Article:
I failed because I went to South America with an idea of how I would change the world, and it didn’t go as planned. I failed because I went to South America to measure impact for Sistema B, and I didn’t. I failed because I thought I was an expert at navigating cultural barriers, and I broke down almost every day from frustration and uncertainty. I failed because I thought that by now I would know exactly what I want to do when I grow up, and I don’t.
Because I failed in all of these ways, I succeeded in others.
I succeeded because I improved my ability to speak Spanish. I spent time and understood local people. I tried steak in Argentina (and I hardly ever eat meat). I became a deeper and more international professional through my experiences with the Chilean and Argentine culture. I helped to create a new organizational structure and strategic plan for Sistema B. I developed new, deep relationships. I became a leader. I developed passion for recycling and composting and reduction of waste.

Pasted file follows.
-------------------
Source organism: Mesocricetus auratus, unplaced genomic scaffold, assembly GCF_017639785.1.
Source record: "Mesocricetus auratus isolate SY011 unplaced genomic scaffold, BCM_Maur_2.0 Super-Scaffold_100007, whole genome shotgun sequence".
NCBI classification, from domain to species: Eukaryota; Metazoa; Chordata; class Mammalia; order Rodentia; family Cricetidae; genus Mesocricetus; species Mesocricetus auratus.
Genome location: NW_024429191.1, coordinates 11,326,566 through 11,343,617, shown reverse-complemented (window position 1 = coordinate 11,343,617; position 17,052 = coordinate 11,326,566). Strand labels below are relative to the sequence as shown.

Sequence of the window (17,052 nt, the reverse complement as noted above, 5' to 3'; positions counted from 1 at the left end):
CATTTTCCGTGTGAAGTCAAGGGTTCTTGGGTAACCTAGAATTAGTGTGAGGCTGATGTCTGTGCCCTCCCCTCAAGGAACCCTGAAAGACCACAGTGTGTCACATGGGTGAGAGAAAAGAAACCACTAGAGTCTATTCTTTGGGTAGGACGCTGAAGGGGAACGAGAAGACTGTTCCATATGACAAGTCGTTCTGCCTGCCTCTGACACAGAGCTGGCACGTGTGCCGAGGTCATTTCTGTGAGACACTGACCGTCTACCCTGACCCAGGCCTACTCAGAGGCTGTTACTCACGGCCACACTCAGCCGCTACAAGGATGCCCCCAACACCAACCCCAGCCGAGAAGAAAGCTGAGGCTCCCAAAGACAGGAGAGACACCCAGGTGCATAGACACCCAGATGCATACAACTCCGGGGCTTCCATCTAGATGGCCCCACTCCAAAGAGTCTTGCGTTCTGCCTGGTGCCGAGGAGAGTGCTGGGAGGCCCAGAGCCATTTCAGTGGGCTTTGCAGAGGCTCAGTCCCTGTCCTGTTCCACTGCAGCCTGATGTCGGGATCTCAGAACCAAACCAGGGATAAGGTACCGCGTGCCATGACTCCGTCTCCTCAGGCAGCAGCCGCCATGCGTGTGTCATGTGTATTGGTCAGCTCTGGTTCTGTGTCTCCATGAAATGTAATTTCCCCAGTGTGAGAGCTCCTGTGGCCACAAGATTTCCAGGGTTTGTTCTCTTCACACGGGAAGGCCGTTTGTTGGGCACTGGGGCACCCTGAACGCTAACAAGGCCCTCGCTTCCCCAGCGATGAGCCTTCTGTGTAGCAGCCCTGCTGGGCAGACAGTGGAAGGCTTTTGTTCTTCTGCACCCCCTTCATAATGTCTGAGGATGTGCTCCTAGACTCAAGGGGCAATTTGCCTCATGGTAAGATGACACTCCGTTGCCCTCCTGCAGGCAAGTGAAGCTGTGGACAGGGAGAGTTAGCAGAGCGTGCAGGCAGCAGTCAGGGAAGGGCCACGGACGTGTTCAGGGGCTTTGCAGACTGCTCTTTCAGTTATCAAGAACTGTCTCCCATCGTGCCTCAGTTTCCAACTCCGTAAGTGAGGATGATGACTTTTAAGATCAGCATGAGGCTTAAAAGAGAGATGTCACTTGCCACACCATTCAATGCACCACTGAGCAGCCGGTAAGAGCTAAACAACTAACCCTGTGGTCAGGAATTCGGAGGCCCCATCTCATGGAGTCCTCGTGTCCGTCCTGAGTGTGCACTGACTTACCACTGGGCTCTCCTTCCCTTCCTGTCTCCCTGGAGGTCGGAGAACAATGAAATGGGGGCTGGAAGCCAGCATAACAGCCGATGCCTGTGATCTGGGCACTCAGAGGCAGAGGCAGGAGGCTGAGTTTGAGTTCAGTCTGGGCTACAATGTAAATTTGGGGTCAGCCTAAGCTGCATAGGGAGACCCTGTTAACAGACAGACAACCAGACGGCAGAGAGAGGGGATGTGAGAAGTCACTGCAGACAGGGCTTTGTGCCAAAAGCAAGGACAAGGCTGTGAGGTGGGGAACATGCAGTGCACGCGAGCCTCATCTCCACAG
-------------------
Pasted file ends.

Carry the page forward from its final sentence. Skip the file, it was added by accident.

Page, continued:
Failure teaches adaptation. It forces you to learn how to make the best of any situation. The growth that results from failure is far greater than when things go as planned.